By Aldo Cugnini
Broadcast & Distribution – It is sad that we must relay the news that a longtime friend will be leaving the publishing scene: Broadcast Engineering magazine. In all sincerity, I write on this here not for personal reasons (I’ve been a contributing columnist to the publication for seven of the magazine’s 54 years, and a reader for a long time), but because of the inescapable reality it suggests for TV broadcasting: sending video over the air to viewer homes just isn’t as lucrative as it used to be. Readers may say that the obvious disruptor has been the rise of the Internet, or digital media distribution in general (ironically, the very column I contributed to at BE was called Transition to Digital). So it behooves us to reflect on just how we got to this point.
The first stirrings of competition with the broadcast empire was perhaps the birth of cable TV service in the late forties, and by 2006, almost 60 percent of TV homes in the U.S. subscribed to some form of cable. Of course, cable always helped broadcasters financially to some degree, due to the retransmission consent agreements in place, and that piece of the revenue pie is growing: according to NBC/Universal CEO Steven Burke, while NBC made virtually nothing on retransmission consent two years ago, this year they’re expected to make about $200 million, with the other networks making optimistic projections as well. It’s no accident that NBC is now part of one of the largest cable companies, Comcast.
The advent of consumer video tape recording created another affront to broadcasting, in that TV viewers could now watch Hollywood films in their homes in competition with the TV broadcast schedule. The over-the-air TV business further eroded when satellite services made digital TV available to the public in the 1990’s. At the same time, companies like Motorola started making waves at the FCC, saying that the broadcast “megalopoly” was unfairly keeping other technologies (i.e., cellular telephony) out of a big chunk of spectrum. Broadcasters saw this coming, so in the late ‘80s, began considering how to deliver a competitive product, HDTV. Based in part on encryption technologies for satellite video distribution, the HDTV system became an all-digital one, and with this, broadcasters became armed with a defense for keeping their spectrum – bandwidth efficiency.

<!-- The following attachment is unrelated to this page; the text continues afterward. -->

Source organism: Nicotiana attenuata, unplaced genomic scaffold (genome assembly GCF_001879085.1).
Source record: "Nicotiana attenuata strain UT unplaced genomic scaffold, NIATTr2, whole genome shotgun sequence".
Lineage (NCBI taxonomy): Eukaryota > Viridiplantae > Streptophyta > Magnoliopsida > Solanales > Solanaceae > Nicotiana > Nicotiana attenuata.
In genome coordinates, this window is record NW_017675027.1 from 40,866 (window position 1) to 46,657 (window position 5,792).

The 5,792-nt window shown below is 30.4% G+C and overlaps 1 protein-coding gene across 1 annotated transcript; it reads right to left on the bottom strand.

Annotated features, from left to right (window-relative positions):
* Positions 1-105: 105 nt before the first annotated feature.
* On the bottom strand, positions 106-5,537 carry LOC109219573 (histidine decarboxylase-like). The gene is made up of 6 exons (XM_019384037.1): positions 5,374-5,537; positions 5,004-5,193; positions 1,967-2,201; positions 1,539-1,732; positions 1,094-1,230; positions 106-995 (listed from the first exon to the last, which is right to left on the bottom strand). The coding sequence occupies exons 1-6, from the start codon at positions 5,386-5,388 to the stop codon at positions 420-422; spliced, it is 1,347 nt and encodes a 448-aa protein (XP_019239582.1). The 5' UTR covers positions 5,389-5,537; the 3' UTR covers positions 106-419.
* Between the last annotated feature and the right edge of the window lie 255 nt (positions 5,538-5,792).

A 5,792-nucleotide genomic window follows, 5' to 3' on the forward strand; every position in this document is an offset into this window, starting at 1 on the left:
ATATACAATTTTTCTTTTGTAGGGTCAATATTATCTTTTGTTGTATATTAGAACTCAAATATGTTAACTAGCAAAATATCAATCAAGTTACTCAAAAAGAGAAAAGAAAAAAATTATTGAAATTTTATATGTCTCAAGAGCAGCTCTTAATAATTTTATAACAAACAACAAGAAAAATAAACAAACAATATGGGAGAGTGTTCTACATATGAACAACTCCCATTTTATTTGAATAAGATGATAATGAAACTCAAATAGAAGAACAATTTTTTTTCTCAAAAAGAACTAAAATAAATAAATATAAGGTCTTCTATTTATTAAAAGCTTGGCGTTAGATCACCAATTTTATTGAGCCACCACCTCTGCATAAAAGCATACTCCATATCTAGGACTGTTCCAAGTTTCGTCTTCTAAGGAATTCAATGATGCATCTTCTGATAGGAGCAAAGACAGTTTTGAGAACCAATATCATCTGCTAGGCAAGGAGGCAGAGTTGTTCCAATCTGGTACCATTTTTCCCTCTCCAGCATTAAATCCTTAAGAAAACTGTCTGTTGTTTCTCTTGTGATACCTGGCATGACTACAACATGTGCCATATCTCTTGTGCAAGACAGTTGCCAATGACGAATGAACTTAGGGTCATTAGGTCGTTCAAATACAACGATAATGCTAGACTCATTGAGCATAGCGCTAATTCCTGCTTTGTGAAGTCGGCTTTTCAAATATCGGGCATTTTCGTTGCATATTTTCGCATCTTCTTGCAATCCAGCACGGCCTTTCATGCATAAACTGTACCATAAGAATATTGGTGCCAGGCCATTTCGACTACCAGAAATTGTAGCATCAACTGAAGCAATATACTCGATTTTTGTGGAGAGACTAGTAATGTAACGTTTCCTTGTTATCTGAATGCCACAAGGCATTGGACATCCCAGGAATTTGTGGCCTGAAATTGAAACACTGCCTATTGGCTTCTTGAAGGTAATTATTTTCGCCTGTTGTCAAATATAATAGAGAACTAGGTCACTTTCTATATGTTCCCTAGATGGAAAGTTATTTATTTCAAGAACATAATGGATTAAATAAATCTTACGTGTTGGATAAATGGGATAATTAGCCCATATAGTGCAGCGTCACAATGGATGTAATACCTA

More recently, video-on-demand (VOD) and over-the-top video (OTT) have added to the woes of broadcasters by providing a seemingly-endless new breed of media with which to compete. And with disruptors like Aereopushing to change the business model, broadcasters have already “warned” that they may in fact end up switching to “other means” for distributing their over-the-air content. Faced with this onslaught of alternative video distribution means, as well as an FCC determined to pull spectrum away from broadcasters through voluntary auctions and incentives, broadcasters have made another attempt to justify their spectrum holdings – mobile video, including emergency services to disaster victims. To date, however, mobile TV has not resulted in anything more than a feeble showing, further clouded – as a viable interim business, that is – by work on a new broadcast standard.
In the meantime, viewers continue to watch and absorb video in increasing numbers on displays of all sorts, so there’s no indication of any lack of interest in video entertainment. In the next ten years, broadcasting is likely to morph into some new kind of service, perhaps more closely integrated into a multi-medium delivery scheme. And while different trade groups may argue over the number of homes relying solely on over-the-air TV (NAB says 19.3%, CEA says 7%), the truth is that revenue from broadcast advertising continues to slip – and that’s what fuels over-the-air TV and its associated businesses. The nostalgic truth is that the airwaves have lost their value as a cash cow for the TV networks, and are destined to become just another “pipe,” finally separated from their initial intrinsic value as an alternative to the movie theater.